|Systematic (IUPAC) name|
|Protein binding||5 to 10% (as mecillinam)|
|Metabolism||Pivmecillinam is hydrolyzed to mecillinam|
|Half-life||1 to 3 hours|
|Excretion||Renal and biliary, mostly as mecillinam|
|Mol. mass||439.569 g/mol|
|(what is this?)|
Pivmecillinam (INN) or amdinocillin pivoxil (USAN, trade names Selexid, Penomax and Coactabs) is an orally active prodrug of mecillinam, an extended-spectrum penicillin antibiotic. Pivmecillinam is the pivaloyloxymethyl ester of mecillinam. Neither drug is available in the United States.
Pivmecillinam is only considered to be active against Gram-negative bacteria, and is used primarily in the treatment of lower urinary tract infections. In the Nordic countries, it has been widely used in that indication since the 1970s. It has been proposed as the first-line drug of choice for empirical treatment of acute cystitis. It has also been used to treat paratyphoid fever and shigellosis.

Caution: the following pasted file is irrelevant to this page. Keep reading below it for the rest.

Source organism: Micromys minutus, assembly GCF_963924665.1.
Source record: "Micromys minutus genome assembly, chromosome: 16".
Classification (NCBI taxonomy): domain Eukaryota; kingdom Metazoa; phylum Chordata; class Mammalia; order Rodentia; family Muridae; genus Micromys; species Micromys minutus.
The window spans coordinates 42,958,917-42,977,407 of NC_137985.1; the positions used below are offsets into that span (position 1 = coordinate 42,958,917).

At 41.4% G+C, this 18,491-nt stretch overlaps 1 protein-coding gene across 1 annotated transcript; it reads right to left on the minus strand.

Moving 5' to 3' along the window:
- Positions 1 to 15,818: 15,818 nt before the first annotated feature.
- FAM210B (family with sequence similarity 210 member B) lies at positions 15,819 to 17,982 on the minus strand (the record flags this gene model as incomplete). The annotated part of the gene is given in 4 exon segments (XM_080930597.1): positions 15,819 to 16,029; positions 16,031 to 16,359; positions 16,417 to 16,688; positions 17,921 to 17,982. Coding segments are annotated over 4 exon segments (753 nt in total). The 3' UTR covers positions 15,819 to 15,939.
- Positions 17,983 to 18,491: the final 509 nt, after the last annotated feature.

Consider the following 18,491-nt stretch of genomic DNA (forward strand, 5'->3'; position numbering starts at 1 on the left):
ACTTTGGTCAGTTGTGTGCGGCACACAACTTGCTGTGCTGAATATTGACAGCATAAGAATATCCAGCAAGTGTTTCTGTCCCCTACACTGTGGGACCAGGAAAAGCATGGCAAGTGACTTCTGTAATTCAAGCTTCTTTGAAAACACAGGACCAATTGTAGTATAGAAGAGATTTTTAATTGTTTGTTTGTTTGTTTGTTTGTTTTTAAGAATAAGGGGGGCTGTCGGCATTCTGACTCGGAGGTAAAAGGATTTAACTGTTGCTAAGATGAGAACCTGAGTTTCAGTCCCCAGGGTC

The adverse effect profile of pivmecillinam is similar to that of other penicillins. The most common side effects of mecillinam use are rash and gastrointestinal upset, including nausea and vomiting.
Prodrugs that release pivalic acid when broken down by the body — such as pivmecillinam, pivampicillin and cefditoren pivoxil — have long been known to deplete levels of carnitine. This is not due to the drug itself, but to pivalate, which is mostly removed from the body by forming a conjugate with carnitine. Although short-term use of these drugs can cause a marked decrease in blood levels of carnitine, it is unlikely to be of clinical significance; long-term use, however, appears problematic and is not recommended.
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